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Facebook employees demand changes to Palestinian posts. Report submitted |: Business և economics news


The letter, signed by nearly 200 Facebook employees, urges the company’s management to set up an internal working group to “investigate and address possible biases” in both human and automated content measurement systems, the Financial Times reports.

Nearly 200 Facebook employees have signed a letter urging company executives to address concerns that pro-Palestinian voices on social media are being suppressed by content-scoring systems.

The letter, first reported by the Financial Times (FT), calls on Facebook to take new steps to ensure that pro-Palestinian content is not eliminated, as critics say it happened during last month’s conflict in Gaza. during:

Facebook employees also called on the leadership to “order third-party operations on Arab-Muslim content, and to pass a note by Israeli Prime Minister Benjamin Netanyahu describing Palestinian civilians as terrorists,” the FT reported.

The letter further urges Facebook executives to set up an internal working group to “investigate and address potential biases” in both its human and automated content measurement systems, FT reported.

The letter received at least 174 anonymous signatures by a group of “Palestinians @” and “Muslim” workers posted on the company’s internal message board on Tuesday, FT reported.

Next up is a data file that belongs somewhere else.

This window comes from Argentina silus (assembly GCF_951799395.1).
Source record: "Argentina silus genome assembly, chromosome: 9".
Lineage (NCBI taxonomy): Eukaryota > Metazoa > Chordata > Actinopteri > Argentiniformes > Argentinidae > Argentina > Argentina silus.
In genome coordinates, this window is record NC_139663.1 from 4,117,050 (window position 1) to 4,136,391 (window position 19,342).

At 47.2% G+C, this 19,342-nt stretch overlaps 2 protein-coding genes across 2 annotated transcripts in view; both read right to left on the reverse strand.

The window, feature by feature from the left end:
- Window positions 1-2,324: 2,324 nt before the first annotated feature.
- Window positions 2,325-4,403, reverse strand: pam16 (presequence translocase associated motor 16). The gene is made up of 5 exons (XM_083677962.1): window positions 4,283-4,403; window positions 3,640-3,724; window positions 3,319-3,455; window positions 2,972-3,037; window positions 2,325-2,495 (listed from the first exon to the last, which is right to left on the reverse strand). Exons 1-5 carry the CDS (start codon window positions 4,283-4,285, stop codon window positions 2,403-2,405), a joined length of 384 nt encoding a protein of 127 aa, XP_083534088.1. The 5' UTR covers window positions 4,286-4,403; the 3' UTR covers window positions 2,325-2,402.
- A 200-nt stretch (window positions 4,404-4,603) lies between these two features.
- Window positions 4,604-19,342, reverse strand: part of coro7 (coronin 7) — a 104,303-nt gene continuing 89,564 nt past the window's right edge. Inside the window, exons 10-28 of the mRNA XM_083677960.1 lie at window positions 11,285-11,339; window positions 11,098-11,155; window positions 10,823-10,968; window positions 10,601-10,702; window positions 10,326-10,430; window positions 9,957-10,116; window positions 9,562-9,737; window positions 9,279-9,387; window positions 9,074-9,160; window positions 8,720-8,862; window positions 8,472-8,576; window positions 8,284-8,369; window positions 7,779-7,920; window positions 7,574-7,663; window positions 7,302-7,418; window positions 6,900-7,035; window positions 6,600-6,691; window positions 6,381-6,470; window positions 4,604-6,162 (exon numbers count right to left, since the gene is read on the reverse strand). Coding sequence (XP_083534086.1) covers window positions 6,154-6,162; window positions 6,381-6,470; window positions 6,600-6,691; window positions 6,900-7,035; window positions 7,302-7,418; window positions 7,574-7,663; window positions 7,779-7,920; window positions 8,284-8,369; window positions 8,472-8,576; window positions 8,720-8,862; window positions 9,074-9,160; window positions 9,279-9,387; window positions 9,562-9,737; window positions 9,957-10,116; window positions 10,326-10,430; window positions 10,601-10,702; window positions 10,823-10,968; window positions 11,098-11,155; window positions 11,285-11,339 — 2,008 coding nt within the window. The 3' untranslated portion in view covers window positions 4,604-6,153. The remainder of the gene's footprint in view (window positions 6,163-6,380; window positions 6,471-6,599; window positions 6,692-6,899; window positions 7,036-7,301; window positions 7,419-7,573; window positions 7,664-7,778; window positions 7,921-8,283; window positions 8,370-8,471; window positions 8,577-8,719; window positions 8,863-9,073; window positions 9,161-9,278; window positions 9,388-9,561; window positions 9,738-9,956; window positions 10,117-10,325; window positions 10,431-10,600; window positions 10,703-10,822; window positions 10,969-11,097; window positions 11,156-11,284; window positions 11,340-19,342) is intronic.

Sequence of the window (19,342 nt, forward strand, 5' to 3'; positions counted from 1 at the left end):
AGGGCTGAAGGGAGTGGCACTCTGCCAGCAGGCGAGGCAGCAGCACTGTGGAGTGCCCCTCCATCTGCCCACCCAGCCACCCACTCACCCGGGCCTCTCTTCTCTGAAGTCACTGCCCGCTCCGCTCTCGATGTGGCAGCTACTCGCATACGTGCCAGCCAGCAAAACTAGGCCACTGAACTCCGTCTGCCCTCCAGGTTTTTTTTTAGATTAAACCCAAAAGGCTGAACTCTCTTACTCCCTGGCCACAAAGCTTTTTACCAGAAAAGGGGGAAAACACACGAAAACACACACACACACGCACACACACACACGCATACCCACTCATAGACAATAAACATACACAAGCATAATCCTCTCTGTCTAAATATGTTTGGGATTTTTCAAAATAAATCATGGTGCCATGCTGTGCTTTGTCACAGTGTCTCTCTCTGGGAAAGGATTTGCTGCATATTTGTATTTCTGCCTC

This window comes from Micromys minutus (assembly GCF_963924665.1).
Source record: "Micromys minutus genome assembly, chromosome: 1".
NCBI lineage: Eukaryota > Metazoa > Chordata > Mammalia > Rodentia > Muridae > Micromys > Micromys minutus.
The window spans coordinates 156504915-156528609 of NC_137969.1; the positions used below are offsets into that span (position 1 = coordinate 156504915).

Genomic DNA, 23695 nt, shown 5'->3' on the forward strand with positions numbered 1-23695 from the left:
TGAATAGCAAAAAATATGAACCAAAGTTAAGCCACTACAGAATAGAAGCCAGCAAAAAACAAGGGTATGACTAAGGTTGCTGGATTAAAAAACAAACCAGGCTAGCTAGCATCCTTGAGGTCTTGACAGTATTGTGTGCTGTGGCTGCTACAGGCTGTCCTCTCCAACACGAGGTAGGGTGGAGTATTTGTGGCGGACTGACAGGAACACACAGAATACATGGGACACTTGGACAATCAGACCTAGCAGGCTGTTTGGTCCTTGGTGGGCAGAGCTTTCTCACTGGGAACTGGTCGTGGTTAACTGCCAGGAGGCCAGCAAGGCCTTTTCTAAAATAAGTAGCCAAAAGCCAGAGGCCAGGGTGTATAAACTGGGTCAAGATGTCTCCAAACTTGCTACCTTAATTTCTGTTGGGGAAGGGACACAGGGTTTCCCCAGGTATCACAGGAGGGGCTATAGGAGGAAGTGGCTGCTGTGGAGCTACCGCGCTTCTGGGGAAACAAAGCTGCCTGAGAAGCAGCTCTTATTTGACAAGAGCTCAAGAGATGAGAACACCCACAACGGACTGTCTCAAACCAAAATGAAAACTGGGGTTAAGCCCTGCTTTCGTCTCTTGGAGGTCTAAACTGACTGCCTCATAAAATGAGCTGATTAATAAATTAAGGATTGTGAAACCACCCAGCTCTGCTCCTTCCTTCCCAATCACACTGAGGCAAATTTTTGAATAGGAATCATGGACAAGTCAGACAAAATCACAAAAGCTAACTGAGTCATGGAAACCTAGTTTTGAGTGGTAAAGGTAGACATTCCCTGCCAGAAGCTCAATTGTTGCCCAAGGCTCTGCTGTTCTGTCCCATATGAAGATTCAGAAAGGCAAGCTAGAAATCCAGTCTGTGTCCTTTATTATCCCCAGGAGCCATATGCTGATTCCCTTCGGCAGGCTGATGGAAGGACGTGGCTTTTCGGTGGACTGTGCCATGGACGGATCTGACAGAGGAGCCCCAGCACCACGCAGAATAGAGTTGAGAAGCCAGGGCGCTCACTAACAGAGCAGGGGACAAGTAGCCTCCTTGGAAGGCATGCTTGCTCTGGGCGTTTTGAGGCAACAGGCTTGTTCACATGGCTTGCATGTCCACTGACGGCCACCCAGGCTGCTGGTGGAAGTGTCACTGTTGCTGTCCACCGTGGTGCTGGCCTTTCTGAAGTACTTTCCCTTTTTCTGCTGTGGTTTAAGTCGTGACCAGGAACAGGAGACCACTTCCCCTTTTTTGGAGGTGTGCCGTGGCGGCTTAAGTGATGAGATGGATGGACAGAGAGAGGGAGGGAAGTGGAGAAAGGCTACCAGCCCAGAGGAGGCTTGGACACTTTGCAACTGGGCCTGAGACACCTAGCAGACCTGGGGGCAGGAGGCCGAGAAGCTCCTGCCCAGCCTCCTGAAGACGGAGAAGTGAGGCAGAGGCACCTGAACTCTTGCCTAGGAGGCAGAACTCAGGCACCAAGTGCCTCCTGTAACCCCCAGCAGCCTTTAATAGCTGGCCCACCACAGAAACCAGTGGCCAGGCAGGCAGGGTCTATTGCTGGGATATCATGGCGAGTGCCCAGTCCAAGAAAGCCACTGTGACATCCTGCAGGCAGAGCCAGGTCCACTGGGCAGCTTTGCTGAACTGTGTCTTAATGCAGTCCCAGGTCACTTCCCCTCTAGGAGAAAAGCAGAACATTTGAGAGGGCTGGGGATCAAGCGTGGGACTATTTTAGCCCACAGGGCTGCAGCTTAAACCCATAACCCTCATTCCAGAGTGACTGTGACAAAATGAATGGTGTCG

“As staff, members of the press and members of Congress have pointed out, as reflected in the decline of our App Store rating, our users and the general public feel that we are failing to live up to our commitment to open expression on the situation in Palestine.” The message says:

“We believe that Facebook can և do more to understand our users and restore their trust,” the report said.

The staff also called on the social media giant to commit to hiring more Palestinian talent and to clarify its anti-Semitism policies.

During the Gaza conflict last month, Facebook labeled the words used by Palestinian users, such as “martyr” or “resistance,” as incitement to violence. It seized the Al-Aqsa Mosque after mistakenly linking the shrine to a terrorist organization, according to US media reports.

The Financial Times reported on Sunday that Facebook, the social network owned by Facebook, is changing its algorithm to display more viral messages following concerns raised by users about the Gaza conflict.

“We know there are several issues that have affected people’s ability to share in our programs. “Even though we corrected them, they should never have happened in the first place. We feel sorry for anyone who felt they could not pay attention to important events or believed it was a deliberate pressure on their voices,” Facebook said on Tuesday. h: ,

“We design our policies to give everyone a voice while keeping them safe in our programs; we apply them equally, regardless of who posts them or what their personal beliefs are.”





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